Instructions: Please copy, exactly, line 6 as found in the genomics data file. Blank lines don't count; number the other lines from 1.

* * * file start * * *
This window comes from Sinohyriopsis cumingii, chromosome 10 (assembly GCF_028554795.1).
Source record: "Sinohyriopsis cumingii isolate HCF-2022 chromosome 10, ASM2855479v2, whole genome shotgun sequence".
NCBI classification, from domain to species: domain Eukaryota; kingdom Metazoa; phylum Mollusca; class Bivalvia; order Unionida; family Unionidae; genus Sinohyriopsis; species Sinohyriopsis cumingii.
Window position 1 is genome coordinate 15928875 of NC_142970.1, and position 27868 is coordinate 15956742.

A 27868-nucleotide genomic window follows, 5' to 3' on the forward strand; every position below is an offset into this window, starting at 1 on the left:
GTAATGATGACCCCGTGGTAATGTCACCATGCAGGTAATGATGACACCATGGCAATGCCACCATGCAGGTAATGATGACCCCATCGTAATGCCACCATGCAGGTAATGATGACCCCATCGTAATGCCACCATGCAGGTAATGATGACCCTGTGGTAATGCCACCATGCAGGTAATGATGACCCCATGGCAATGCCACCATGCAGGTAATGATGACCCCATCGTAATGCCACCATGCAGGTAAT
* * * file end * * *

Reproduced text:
GTAATGATGACCCCGTGGTAATGTCACCATGCAGGTAATGATGACACCATGGCAATGCCACCATGCAGGTAATGATGACCCCATCGTAATGCCACCATGCAGGTAATGATGACCCCATCGTAATGCCACCATGCAGGTAATGATGACCCTGTGGTAATGCCACCATGCAGGTAATGATGACCCCATGGCAATGCCACCATGCAGGTAATGATGACCCCATCGTAATGCCACCATGCAGGTAAT